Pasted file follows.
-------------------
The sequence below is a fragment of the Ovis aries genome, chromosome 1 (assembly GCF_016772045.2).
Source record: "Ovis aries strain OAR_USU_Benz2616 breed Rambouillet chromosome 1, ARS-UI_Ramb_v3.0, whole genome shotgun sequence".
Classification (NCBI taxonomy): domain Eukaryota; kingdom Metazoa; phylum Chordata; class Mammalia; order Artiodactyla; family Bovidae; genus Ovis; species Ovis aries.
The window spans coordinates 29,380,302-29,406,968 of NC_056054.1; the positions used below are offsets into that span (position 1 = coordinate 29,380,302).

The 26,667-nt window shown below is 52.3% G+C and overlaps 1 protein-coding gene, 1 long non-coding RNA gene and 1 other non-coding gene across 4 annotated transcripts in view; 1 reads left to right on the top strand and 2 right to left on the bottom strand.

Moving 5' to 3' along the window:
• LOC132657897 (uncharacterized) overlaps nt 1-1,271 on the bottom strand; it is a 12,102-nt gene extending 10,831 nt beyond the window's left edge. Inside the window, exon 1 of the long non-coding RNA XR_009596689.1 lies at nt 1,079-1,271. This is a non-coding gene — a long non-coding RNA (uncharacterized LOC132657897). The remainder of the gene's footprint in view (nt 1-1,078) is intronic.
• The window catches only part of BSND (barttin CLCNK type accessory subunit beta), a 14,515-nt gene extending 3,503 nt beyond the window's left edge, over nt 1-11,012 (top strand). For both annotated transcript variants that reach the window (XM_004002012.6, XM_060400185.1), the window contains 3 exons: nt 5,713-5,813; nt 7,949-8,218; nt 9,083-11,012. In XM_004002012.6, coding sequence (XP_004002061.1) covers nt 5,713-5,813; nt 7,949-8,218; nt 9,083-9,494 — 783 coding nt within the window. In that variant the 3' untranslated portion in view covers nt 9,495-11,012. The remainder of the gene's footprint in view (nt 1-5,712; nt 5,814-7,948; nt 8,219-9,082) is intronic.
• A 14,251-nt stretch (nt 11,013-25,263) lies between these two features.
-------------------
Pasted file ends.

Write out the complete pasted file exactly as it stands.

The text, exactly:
The sequence below is a fragment of the Ovis aries genome, chromosome 1 (assembly GCF_016772045.2).
Source record: "Ovis aries strain OAR_USU_Benz2616 breed Rambouillet chromosome 1, ARS-UI_Ramb_v3.0, whole genome shotgun sequence".
Classification (NCBI taxonomy): domain Eukaryota; kingdom Metazoa; phylum Chordata; class Mammalia; order Artiodactyla; family Bovidae; genus Ovis; species Ovis aries.
The window spans coordinates 29,380,302-29,406,968 of NC_056054.1; the positions used below are offsets into that span (position 1 = coordinate 29,380,302).

The 26,667-nt window shown below is 52.3% G+C and overlaps 1 protein-coding gene, 1 long non-coding RNA gene and 1 other non-coding gene across 4 annotated transcripts in view; 1 reads left to right on the top strand and 2 right to left on the bottom strand.

Moving 5' to 3' along the window:
• LOC132657897 (uncharacterized) overlaps nt 1-1,271 on the bottom strand; it is a 12,102-nt gene extending 10,831 nt beyond the window's left edge. Inside the window, exon 1 of the long non-coding RNA XR_009596689.1 lies at nt 1,079-1,271. This is a non-coding gene — a long non-coding RNA (uncharacterized LOC132657897). The remainder of the gene's footprint in view (nt 1-1,078) is intronic.
• The window catches only part of BSND (barttin CLCNK type accessory subunit beta), a 14,515-nt gene extending 3,503 nt beyond the window's left edge, over nt 1-11,012 (top strand). For both annotated transcript variants that reach the window (XM_004002012.6, XM_060400185.1), the window contains 3 exons: nt 5,713-5,813; nt 7,949-8,218; nt 9,083-11,012. In XM_004002012.6, coding sequence (XP_004002061.1) covers nt 5,713-5,813; nt 7,949-8,218; nt 9,083-9,494 — 783 coding nt within the window. In that variant the 3' untranslated portion in view covers nt 9,495-11,012. The remainder of the gene's footprint in view (nt 1-5,712; nt 5,814-7,948; nt 8,219-9,082) is intronic.
• A 14,251-nt stretch (nt 11,013-25,263) lies between these two features.